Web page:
More than 5,000 Kenyan Facebook users have lost millions of shillings in a social hacking scam that lasted for a year, a local cyber security firm has revealed.
The firm, Serianu, says it has unmasked a Kenyan who broke into personal accounts of Facebook users in Nairobi, Mombasa and Eldoret and used the access to solicit funds from thousands of people linked to the breached accounts.
The attack was a type of social hack known as a phishing scam that tricks users into providing a hacker with access rather than relying on technical skill to break into their accounts.
“The hacker created a website that looked aesthetically similar to Facebook and posted it on random users’ pages, inviting them to view their friends’ latest photos,” said William Makatiani, the managing director.
“Users who clicked on the link were asked to provide their log-in details afresh in order to proceed. Once they did this, their usernames and passwords were collected into a database that currently has 5,006 entries.”
The cyber criminals then used the captured log-in credentials to take over a user’s social media page and went on to solicit money from the account owner’s friends while masquerading as the real user.
Owners of the compromised Facebook accounts were also contacted and informed that their accounts would be deleted if they declined to pay money — ranging between Sh5,000 and Sh100,000 — into different mobile money accounts.
To nudge victims into paying up, the fraudsters posted malicious and alarming messages on breached Facebook pages. Serianu estimates that victims of the attacks may have lost up to Sh50 million in the scam.
The Business Daily cannot reveal the hacker’s identity or the website used in the scam because the matter has since been reported to the CyberCrime Unit of the Directorate of Criminal Investigations (DCI), who are investigating.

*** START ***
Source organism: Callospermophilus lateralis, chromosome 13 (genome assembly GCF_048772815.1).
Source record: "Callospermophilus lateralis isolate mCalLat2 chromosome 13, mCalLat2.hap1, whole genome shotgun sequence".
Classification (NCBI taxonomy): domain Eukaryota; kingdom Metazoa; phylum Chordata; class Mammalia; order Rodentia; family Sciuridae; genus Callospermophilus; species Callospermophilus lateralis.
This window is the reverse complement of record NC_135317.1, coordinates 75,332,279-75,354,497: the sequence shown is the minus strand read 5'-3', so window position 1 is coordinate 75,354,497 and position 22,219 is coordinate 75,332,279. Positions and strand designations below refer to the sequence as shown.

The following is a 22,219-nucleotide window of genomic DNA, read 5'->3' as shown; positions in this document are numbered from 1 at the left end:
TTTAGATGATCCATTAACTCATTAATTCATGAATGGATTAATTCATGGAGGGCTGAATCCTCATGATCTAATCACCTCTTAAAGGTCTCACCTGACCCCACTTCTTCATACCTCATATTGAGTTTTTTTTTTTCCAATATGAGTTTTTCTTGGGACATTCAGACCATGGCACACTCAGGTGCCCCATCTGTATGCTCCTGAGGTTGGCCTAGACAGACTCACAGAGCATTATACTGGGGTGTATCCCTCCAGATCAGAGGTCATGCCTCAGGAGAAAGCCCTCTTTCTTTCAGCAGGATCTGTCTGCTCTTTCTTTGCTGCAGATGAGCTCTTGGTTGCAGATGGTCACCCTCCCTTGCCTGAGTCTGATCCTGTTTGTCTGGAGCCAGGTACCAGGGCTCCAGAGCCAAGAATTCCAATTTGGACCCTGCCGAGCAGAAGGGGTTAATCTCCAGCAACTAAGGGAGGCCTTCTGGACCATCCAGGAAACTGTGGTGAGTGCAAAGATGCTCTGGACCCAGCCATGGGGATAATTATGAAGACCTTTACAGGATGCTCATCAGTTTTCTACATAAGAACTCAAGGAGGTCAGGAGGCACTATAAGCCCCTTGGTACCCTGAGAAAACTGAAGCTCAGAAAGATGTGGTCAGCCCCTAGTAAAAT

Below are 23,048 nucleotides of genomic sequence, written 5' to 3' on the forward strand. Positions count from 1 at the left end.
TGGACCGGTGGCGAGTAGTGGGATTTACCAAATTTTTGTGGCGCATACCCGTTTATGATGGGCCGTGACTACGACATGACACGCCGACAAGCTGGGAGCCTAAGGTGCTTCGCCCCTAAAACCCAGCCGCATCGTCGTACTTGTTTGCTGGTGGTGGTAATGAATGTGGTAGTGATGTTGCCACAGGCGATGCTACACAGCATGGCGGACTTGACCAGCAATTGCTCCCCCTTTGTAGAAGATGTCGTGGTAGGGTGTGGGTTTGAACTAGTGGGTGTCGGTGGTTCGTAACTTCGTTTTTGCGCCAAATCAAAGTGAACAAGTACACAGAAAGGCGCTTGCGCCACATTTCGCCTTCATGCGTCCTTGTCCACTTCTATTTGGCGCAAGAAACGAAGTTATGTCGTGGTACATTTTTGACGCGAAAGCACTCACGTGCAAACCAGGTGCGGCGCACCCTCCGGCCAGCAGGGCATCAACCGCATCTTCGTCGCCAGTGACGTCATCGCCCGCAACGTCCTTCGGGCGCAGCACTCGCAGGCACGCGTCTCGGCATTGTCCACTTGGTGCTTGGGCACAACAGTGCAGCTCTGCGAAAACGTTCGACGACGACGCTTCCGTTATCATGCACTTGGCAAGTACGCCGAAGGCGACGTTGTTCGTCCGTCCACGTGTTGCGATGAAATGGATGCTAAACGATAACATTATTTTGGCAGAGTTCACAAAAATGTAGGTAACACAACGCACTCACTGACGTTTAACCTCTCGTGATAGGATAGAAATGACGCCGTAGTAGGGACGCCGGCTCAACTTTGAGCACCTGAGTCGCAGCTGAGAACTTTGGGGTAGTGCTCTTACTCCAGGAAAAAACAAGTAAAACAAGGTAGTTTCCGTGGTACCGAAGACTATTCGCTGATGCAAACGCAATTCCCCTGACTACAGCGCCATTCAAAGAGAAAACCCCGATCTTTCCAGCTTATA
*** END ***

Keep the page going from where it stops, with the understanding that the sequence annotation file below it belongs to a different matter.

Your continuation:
The website, which has since been taken down, was registered by a Kenyan, hosted locally and with a Safaricom mobile phone number as the contact line.
Internet security breach has become a serious problem since Kenya installed broadband Internet with the landing of undersea fibre optic cables in Mombasa five years ago.
Criminals have used high-speed Internet to illegally obtain and share crucial user information that has cost millions of companies and individuals billions of shillings annually.
UK broadcaster, BBC, last week reported that administrators of a Russian-based site infiltrated thousands of insecure baby monitors, webcams and CCTV cameras in over 250 countries, including Kenya, UK, Pakistan and Zimbabwe, and monitored live feeds.
In the past 12 months, there has been a build-up of Internet security breaches in Kenya. The Kenya Police and the Central Bank of Kenya top the list of 103 crucial government websites that have fallen prey to the hackers.
The Banking Fraud Investigations Department last year reported that hacking of customer bank accounts — mainly by bank employees — between April 2012 and 2013 led to losses of Sh1.49 billion.
Nairobi Senator Mike Sonko’s Twitter account was reportedly compromised this week, exemplifying the ubiquitous nature of the crime in the country.